The name Extremadura translates to “extremely tough”, and it is a pretty apt description of large swathes of the region. But in between the the barren plains and evocative medieval villages there are spectacular stretches of forested mountain slopes and beautiful reservoirs, and it is one of the best places for viewing birds of prey in the wild. Black Iberian pigs, too, are a regular sight, grazing on acorns in the fields before they meet their inevitable end and are turned into the archetypal Spanish ham, jamon iberico. As with much of the east and north of the country, the rather surprising smell of Eucalyptus is common between the oak and pine trees in the Mediterranean scrub.
The towns and villages of the region, where it often feels like little has changed since the Middle Ages with their stone wall centers and cobbled streets, add to the hardy feel of the place. The city of Merida is the site of some of the most compelling Roman ruins outside of Italy, including a theater, amphitheater, 720 meter-long bridge, aqueduct, and circus. Cacares was subject to the influence of a host of cultures over the centuries, and many are still visible in its medieval town center, listed as a UNESCO heritage site. But perhaps the most evocative story of the region is its relationship with the conquistadors, those fearless, merciless, adventurers that swept over the New World.
Putting aside all questions of morality, it seems that the harsh environment, with its history as the frontline in a continuously changing war zone, was the perfect place for breeding the type of hardened psychopaths that were so gung-ho about risking their life in pursuit of wealth and glory. Consider just a handful of the marauders from a few villages within a couple of hundred kilometers of each other in the east of the region.
Take Vasco Núñez de Balboa, who battled through more than a hundred kilometers of unexplored Panamanian rainforest filled with hostile tribes, to become the first European to arrive at the New World side of the Pacific in 1513. Then there was Hernán Cortes, from Medellín, who set off in 1519 with four-hundred men, a couple of hundred friendly “Indians,” and fifteen horses to face what could have been, as far as he knew, millions of hostile natives in the unknown interior. Most of his fighters were armed with nothing more than swords and shields, and wearing cotton armor. He scaled three mountain ranges, each with their own volcanic peaks higher than the highest mountain in Spain, to arrive at a magical city in an enormous swampy lake, accessible only by miles-long causeways over the water, and ultimately defeated hundreds of thousands of Aztecs, with the assistance of other local tribes, in a bloody massacre.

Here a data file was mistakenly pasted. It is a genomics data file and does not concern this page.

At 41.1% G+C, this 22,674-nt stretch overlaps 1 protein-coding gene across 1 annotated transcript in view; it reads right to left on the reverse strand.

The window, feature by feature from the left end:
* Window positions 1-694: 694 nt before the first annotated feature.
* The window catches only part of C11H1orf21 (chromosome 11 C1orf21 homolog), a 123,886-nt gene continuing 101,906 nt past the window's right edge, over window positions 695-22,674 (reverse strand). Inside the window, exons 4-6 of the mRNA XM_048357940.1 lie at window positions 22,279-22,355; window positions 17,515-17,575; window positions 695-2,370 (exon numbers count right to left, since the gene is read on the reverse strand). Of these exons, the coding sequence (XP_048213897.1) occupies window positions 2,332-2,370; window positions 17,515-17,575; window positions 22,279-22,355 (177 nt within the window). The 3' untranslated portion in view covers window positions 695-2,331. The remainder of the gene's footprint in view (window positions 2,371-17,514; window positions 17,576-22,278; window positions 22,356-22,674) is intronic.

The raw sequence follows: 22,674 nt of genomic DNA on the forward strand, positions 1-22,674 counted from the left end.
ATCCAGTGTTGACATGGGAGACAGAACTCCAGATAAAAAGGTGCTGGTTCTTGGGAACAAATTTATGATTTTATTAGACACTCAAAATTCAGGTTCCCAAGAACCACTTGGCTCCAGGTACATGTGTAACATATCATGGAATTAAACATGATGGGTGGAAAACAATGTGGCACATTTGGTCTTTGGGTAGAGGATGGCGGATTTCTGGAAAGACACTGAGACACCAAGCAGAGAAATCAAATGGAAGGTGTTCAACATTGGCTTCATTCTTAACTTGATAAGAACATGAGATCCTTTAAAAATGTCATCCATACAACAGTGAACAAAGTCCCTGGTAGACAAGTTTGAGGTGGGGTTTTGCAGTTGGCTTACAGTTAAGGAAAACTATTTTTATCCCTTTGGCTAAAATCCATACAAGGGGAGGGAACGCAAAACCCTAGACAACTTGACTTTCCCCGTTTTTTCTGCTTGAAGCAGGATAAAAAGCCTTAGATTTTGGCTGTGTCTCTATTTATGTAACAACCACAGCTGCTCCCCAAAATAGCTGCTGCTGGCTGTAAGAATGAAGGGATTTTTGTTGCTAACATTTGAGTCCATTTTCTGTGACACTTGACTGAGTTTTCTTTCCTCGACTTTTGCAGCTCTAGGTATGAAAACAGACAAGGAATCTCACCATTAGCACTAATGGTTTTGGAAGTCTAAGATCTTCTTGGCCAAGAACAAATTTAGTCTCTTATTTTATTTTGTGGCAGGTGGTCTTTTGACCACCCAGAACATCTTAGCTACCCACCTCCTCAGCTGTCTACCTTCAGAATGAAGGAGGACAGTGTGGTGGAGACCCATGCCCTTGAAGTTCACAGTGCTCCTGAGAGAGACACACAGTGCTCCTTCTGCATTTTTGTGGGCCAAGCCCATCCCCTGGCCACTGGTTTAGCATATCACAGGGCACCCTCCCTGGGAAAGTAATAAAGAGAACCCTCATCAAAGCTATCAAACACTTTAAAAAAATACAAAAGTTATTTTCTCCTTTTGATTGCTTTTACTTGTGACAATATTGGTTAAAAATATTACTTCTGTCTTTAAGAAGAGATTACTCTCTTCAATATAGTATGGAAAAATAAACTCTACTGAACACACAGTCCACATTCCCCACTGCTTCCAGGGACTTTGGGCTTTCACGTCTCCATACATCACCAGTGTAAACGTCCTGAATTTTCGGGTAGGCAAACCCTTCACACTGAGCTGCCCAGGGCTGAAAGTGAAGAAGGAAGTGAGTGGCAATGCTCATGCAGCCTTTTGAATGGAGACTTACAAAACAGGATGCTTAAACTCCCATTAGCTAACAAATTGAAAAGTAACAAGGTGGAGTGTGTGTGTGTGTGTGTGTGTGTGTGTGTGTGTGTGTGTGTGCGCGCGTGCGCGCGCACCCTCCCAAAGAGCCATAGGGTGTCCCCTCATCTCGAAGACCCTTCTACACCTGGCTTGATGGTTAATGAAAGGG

Francisco Pizarro, from a small village named Trujillo, had already almost starved to death three times on swampy coastal shores before he led the expedition high into the Andes to take on the most powerful empire on the continent. They marched unmolested, through a mixture of luck and hubris, straight into the camp of the Incas, and were able to take their emperor hostage, and ultimately kill him, despite his force of a couple of hundred being faced by tens of thousands of warriors. Seventeen of his party, including three of his own brothers, were from the same village.
Francisco de Orellana, the first man to navigate the entirety of the Amazon after a trek lasting well over a year through impenetrable jungle and uncharted rivers, was also from Trujillo. Another Extremaduran was Hernando de Soto, who led the first European expedition into Northern America. Pedro de Alvarado, from the Extremaduran town of Badajoz, rampaged over much of Central America. Almost everywhere you pass there is some local son who played a part in the subjugation of the New World. It is an extraordinary concentration, and these villages from which they originated are in many cases a step back in time, with the feeling that little has changed.